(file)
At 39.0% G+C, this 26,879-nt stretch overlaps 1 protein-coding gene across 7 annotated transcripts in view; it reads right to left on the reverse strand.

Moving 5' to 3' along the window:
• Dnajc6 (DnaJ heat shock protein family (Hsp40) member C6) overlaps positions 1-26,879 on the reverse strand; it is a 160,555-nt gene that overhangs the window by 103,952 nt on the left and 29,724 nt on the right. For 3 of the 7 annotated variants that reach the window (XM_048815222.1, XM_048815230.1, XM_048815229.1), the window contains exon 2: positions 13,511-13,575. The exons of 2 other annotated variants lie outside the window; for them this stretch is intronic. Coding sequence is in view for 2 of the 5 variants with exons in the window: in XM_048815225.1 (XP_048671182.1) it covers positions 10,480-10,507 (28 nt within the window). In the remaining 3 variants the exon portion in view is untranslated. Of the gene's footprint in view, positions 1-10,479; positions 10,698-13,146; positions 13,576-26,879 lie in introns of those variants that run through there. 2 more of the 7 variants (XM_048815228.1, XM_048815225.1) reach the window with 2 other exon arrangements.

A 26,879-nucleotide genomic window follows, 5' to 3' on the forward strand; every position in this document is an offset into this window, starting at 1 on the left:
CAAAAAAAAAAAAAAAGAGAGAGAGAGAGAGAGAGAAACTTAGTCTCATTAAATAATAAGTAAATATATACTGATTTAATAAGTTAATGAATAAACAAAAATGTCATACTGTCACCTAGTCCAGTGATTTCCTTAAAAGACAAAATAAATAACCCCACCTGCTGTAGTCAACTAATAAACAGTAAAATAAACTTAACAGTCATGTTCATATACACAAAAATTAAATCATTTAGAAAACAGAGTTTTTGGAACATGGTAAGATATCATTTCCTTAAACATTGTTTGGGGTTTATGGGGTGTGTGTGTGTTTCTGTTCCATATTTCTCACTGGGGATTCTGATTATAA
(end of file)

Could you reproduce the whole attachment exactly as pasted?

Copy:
At 39.0% G+C, this 26,879-nt stretch overlaps 1 protein-coding gene across 7 annotated transcripts in view; it reads right to left on the reverse strand.

Moving 5' to 3' along the window:
• Dnajc6 (DnaJ heat shock protein family (Hsp40) member C6) overlaps positions 1-26,879 on the reverse strand; it is a 160,555-nt gene that overhangs the window by 103,952 nt on the left and 29,724 nt on the right. For 3 of the 7 annotated variants that reach the window (XM_048815222.1, XM_048815230.1, XM_048815229.1), the window contains exon 2: positions 13,511-13,575. The exons of 2 other annotated variants lie outside the window; for them this stretch is intronic. Coding sequence is in view for 2 of the 5 variants with exons in the window: in XM_048815225.1 (XP_048671182.1) it covers positions 10,480-10,507 (28 nt within the window). In the remaining 3 variants the exon portion in view is untranslated. Of the gene's footprint in view, positions 1-10,479; positions 10,698-13,146; positions 13,576-26,879 lie in introns of those variants that run through there. 2 more of the 7 variants (XM_048815228.1, XM_048815225.1) reach the window with 2 other exon arrangements.

A 26,879-nucleotide genomic window follows, 5' to 3' on the forward strand; every position in this document is an offset into this window, starting at 1 on the left:
CAAAAAAAAAAAAAAAGAGAGAGAGAGAGAGAGAGAAACTTAGTCTCATTAAATAATAAGTAAATATATACTGATTTAATAAGTTAATGAATAAACAAAAATGTCATACTGTCACCTAGTCCAGTGATTTCCTTAAAAGACAAAATAAATAACCCCACCTGCTGTAGTCAACTAATAAACAGTAAAATAAACTTAACAGTCATGTTCATATACACAAAAATTAAATCATTTAGAAAACAGAGTTTTTGGAACATGGTAAGATATCATTTCCTTAAACATTGTTTGGGGTTTATGGGGTGTGTGTGTGTTTCTGTTCCATATTTCTCACTGGGGATTCTGATTATAA